5. What is the goal of the Chinese government?
Full ownership of Tibet, which has huge mineral, agricultural, herbal, and water resources and seems to have almost a million square miles of room for huge Chinese population centers, plus access to disputed areas of Northeast and Northwest India, to which China claims ownership, and a dominating position in relation to the countries of Southern Asia.
6. Why is China opposed to the Dalai Lama and the monks in Tibet?
They fear his spiritual popularity, not only with Tibetan Buddhists but with the one billion traditional and so potential post-communist Buddhists of China, and most importantly they fear that, if they acknowledge his legitimate claim to represent the Tibetan people and negotiate a solution to the problem with him, the world and then their own people will come to learn of the historical fact that Tibet has been and really is a different nation with a different culture and a distinct high altitude environment, and this will eventually lead to the loss of Tibet. They also have a domino-theory fear, that if Tibet were to regain its independence, then Xinjiang (East Turkestan), Inner Mongolia, and Manchuria would also lay claim to their independence, since none of those nations and areas within current Chinese borders consider themselves Chinese.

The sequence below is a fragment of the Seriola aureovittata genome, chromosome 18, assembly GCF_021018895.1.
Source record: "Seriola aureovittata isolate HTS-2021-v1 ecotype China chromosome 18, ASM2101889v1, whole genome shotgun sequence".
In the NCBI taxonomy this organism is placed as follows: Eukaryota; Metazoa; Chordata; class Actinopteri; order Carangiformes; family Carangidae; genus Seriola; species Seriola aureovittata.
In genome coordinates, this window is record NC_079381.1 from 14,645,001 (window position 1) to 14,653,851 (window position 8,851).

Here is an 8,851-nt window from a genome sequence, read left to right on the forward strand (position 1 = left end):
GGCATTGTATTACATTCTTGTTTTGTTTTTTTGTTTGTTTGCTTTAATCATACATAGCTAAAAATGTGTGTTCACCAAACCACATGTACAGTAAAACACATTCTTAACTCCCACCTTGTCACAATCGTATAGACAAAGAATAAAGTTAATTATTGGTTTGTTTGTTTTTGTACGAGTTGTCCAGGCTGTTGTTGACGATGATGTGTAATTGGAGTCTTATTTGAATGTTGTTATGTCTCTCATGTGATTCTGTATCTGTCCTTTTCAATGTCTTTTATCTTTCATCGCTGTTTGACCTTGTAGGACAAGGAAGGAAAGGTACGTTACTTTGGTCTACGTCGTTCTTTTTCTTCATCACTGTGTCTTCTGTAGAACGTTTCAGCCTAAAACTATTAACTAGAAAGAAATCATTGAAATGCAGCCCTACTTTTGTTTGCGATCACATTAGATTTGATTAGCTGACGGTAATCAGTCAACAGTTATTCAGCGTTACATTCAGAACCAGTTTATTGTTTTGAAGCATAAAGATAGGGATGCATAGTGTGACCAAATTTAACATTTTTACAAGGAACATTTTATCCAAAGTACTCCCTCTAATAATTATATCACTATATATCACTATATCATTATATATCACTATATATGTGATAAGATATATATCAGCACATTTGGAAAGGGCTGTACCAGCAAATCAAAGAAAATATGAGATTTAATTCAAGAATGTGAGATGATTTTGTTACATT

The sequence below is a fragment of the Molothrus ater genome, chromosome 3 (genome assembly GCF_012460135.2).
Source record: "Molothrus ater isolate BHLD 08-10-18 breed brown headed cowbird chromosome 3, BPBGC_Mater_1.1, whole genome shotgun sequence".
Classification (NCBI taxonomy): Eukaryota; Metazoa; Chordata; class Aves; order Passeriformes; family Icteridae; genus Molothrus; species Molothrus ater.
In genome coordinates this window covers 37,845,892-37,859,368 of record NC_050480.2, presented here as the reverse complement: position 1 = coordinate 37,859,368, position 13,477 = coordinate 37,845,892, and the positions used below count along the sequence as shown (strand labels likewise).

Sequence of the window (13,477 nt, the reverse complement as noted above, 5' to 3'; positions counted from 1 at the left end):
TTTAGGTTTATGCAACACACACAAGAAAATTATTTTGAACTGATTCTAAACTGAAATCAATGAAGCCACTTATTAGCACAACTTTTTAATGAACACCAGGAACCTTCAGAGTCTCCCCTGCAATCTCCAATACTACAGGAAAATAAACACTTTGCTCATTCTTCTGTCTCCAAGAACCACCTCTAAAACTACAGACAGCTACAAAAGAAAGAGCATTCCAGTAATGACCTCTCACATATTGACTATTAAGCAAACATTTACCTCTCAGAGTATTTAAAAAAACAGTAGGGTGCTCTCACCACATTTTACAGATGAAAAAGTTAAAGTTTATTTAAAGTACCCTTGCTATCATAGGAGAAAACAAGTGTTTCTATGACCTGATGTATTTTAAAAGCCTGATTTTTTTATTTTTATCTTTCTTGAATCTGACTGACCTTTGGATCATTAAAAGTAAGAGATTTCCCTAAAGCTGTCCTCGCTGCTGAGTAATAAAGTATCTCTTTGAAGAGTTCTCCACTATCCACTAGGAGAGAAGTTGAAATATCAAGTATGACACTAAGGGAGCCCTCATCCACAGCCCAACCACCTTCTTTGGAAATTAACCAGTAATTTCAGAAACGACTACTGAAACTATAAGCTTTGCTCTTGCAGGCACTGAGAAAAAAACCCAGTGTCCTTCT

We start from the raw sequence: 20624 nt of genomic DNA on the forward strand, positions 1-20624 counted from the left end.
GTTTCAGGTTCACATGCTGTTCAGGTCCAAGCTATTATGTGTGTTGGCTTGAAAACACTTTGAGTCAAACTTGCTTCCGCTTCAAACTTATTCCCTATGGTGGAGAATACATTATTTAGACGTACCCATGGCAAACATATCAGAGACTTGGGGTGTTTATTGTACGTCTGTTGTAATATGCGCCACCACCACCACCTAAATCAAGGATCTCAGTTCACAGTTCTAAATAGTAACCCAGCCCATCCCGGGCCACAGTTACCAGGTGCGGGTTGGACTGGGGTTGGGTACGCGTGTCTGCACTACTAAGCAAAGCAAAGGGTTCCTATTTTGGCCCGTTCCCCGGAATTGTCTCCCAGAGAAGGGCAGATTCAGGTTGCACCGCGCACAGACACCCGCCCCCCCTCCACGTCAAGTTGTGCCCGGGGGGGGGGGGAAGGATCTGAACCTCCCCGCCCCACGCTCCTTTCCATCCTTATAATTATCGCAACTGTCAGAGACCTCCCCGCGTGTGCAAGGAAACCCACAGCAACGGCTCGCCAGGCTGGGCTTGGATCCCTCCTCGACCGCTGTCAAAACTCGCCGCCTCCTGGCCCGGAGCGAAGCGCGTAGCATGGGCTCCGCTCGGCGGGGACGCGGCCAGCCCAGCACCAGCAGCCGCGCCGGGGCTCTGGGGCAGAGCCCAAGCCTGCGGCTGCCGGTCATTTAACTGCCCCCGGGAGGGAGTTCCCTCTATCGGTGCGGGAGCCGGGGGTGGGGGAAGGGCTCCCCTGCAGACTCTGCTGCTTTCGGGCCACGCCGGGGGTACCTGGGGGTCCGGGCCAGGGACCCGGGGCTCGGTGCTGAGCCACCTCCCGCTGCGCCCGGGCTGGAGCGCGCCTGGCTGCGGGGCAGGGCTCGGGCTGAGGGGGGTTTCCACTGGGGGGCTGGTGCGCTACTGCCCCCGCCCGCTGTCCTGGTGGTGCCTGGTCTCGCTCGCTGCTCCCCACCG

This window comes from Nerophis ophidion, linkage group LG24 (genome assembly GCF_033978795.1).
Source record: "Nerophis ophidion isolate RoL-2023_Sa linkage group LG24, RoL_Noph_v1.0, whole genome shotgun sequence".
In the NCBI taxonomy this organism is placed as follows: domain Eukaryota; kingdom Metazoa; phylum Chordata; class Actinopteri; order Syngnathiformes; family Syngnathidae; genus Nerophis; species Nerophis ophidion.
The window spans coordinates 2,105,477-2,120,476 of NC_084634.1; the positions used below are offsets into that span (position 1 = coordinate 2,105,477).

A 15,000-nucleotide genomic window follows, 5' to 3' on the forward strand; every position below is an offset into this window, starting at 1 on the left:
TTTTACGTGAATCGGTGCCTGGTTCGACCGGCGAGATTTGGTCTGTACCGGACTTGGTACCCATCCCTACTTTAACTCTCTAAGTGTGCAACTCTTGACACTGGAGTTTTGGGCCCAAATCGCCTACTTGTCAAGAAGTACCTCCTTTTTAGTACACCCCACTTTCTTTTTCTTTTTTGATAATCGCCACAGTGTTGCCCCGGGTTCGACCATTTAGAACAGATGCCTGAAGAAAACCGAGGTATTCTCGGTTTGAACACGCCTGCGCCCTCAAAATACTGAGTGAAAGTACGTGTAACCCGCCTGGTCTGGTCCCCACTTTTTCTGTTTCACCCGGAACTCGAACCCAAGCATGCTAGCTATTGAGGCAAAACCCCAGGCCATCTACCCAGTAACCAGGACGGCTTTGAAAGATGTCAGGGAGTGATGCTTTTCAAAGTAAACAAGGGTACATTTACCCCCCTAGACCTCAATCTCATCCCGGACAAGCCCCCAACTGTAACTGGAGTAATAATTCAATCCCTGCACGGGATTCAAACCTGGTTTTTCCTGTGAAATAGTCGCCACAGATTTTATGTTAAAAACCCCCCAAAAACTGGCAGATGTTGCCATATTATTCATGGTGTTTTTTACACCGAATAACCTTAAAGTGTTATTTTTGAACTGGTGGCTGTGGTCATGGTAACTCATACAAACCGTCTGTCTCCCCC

7. Reports say that some Tibetans have used violence in their protests. Why? Is that a contradiction to the fundamental tenets of Buddhism?
It certainly does seem that some Tibetans burst into violence, burning shops that had deprived them of their livelihoods (Tibetans are being squeezed out of all but the most menial occupations, and Chinese merchants have replaced Tibetans in the marketplace), and so on. It also seems that Chinese soldiers were dressed as monks, then getting themselves photographed throwing rocks and so on, and Chinese plainclothes agents tried to dress themselves up as Eastern Tibetans to parade with knives in front of cameras. Tibetans using violence clearly violates their Buddhist ethics, and some have done so out of decades of pent-up frustration. If any more of them do so from now on, the Dalai Lama has said he will resign as head of the movement, just as Gandhi always called off any nonviolent movement if any participants lost the discipline and blew up into violence.